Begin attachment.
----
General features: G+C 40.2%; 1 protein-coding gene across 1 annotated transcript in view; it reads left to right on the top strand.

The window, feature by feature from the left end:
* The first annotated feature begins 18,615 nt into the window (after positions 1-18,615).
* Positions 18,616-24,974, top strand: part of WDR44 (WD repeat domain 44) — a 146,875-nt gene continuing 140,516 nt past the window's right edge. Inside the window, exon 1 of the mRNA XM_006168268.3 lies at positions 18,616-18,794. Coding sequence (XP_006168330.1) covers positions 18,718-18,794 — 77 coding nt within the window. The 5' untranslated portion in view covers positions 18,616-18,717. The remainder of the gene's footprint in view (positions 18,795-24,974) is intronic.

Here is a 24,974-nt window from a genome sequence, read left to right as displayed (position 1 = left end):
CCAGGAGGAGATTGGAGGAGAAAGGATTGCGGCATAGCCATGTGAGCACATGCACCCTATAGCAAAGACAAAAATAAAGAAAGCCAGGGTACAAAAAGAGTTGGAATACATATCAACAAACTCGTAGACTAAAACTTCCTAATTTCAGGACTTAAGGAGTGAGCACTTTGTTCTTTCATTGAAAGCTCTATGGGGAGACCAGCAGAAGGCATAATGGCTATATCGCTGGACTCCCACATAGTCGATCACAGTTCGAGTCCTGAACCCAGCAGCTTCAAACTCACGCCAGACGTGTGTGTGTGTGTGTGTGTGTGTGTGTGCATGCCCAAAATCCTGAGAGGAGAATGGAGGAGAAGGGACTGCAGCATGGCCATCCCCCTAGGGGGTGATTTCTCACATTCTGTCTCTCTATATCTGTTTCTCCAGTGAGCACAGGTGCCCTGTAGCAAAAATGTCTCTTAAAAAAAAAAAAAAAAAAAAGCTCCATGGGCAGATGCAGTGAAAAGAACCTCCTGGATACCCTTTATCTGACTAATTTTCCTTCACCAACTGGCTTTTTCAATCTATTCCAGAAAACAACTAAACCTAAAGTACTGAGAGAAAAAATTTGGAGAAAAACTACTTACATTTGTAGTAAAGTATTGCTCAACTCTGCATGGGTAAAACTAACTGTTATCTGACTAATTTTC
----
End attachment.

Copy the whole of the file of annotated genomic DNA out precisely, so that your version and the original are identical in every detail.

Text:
General features: G+C 40.2%; 1 protein-coding gene across 1 annotated transcript in view; it reads left to right on the top strand.

The window, feature by feature from the left end:
* The first annotated feature begins 18,615 nt into the window (after positions 1-18,615).
* Positions 18,616-24,974, top strand: part of WDR44 (WD repeat domain 44) — a 146,875-nt gene continuing 140,516 nt past the window's right edge. Inside the window, exon 1 of the mRNA XM_006168268.3 lies at positions 18,616-18,794. Coding sequence (XP_006168330.1) covers positions 18,718-18,794 — 77 coding nt within the window. The 5' untranslated portion in view covers positions 18,616-18,717. The remainder of the gene's footprint in view (positions 18,795-24,974) is intronic.

Here is a 24,974-nt window from a genome sequence, read left to right as displayed (position 1 = left end):
CCAGGAGGAGATTGGAGGAGAAAGGATTGCGGCATAGCCATGTGAGCACATGCACCCTATAGCAAAGACAAAAATAAAGAAAGCCAGGGTACAAAAAGAGTTGGAATACATATCAACAAACTCGTAGACTAAAACTTCCTAATTTCAGGACTTAAGGAGTGAGCACTTTGTTCTTTCATTGAAAGCTCTATGGGGAGACCAGCAGAAGGCATAATGGCTATATCGCTGGACTCCCACATAGTCGATCACAGTTCGAGTCCTGAACCCAGCAGCTTCAAACTCACGCCAGACGTGTGTGTGTGTGTGTGTGTGTGTGTGTGCATGCCCAAAATCCTGAGAGGAGAATGGAGGAGAAGGGACTGCAGCATGGCCATCCCCCTAGGGGGTGATTTCTCACATTCTGTCTCTCTATATCTGTTTCTCCAGTGAGCACAGGTGCCCTGTAGCAAAAATGTCTCTTAAAAAAAAAAAAAAAAAAAAGCTCCATGGGCAGATGCAGTGAAAAGAACCTCCTGGATACCCTTTATCTGACTAATTTTCCTTCACCAACTGGCTTTTTCAATCTATTCCAGAAAACAACTAAACCTAAAGTACTGAGAGAAAAAATTTGGAGAAAAACTACTTACATTTGTAGTAAAGTATTGCTCAACTCTGCATGGGTAAAACTAACTGTTATCTGACTAATTTTC